In an unusual turn of events, retailers in one market at least actually made money on turkeys this Thanksgiving.
For the first time they can remember, retailers operating in the Minneapolis/St. Paul market area, told SN that turkeys this year shed their loss-leader status.
"We made money on them for the first time in many years," said Tom Scheirer, director of meats at Rainbow Foods, a 33-store chain based in Hopkins, Minn. "It was wonderful."
George Baker, director of meat operations at Nash Finch Co., Minneapolis, a wholesale grocer that operates 92 stores and 16 distribution centers, said, "We did not see the lowball pricing this year. There seemed to be less giveaway in the metro area of Minneapolis this year than there had been in the past."
He said there were some coupon offers and some promotions for free turkeys with a minimum purchase. "But the twin city area seemed to say enough is enough."
Baker, of course, is referring to the competitive pressure that has forced retailers to consistently sell turkeys at or below wholesale prices, costing retailers thousands of dollars in the hopes of keeping holiday traffic in their stores.
In November Rainbow priced its frozen turkeys at 78 cents a pound, said Scheirer. The wholesale prices ranged from a low of 59 cents in April to 76 cents close to Thanksgiving. He said he ordered his ahead of time and got a good price.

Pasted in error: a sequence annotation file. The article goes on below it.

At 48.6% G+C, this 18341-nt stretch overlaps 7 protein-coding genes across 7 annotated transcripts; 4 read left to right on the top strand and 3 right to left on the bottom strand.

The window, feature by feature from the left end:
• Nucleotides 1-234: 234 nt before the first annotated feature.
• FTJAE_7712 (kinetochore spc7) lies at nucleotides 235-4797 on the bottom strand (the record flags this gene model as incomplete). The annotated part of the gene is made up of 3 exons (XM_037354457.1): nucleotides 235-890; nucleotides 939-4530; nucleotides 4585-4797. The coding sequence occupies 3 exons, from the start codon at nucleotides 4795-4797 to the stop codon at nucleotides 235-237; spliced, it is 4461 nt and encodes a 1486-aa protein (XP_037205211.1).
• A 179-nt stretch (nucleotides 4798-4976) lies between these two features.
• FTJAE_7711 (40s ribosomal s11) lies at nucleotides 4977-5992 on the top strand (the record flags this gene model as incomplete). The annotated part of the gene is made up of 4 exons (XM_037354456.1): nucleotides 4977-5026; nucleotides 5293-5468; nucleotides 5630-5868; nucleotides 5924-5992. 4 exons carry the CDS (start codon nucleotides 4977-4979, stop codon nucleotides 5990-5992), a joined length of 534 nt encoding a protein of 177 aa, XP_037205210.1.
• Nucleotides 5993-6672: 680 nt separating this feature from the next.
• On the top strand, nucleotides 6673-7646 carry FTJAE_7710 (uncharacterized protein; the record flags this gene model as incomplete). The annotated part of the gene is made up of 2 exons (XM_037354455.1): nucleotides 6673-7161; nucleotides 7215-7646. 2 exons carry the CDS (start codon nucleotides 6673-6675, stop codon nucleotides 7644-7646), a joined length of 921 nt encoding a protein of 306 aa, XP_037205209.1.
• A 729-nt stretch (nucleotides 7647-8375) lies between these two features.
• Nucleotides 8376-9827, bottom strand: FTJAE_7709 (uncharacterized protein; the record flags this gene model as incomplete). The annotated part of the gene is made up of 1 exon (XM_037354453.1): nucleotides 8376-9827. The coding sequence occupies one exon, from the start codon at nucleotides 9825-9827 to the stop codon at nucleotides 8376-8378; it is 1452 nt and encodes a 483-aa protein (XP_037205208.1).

Gerald Swanda, meat and deli director at Holiday Cos., Minneapolis, which operates 27 supermarkets and 238 convenience stores, said, "It was the first time we sold turkeys over and above cost. Everyone in the Minneapolis market did."
Holiday also priced its frozen turkeys at 78 cents a pound, said
Swanda. "In dollars we sold as many as usual, but we sold fewer turkeys."
While Holiday sold fewer turkeys but at a better margin, according to Swanda, Rainbow completely sold out on its supply and had to order more to restock for Christmas. "Volume was good. We cleaned up on turkeys," said Scheirer.
In recent years Rainbow's retail turkey prices have varied from 39 cents to a high of 69 cents. "We've lost a lot of money in the past on turkeys," said Scheirer.
Last week Nash Finch was still sorting out its turkey sales data for the holiday. But based on initial reports, Baker contends that volume sales of whole bird turkeys were down.
However, he added, "I think that profits, in most cases, have been the best we've had in retail in recent years."
Baker noted that a handful of retailers sold birds for as low as 59 cents, but many other operators in the marketplace priced them as high as 89 cents. Nash Finch prices averaged 69 cents for its frozen turkeys.
How did the phenomenon happen?
Scheirer said Rainbow can take some credit for the shift. He said Rainbow tries to wait until other operators have announced their prices, and then advertises that Rainbow won't be undersold.
"We started this about six years ago. And it seemed to kind of calm the market down in this area. It keeps people from undercutting each other," said Scheirer.
"They say, 'Why should we lose all this money? Competition is going to match us anyway.' "
In Baker's opinion, no one operator really tried to dictate what should happen in the market. He maintains that the collective thinking was this: "If nobody takes an aggressive approach, we are not [going to] either. That's what it looks like happened."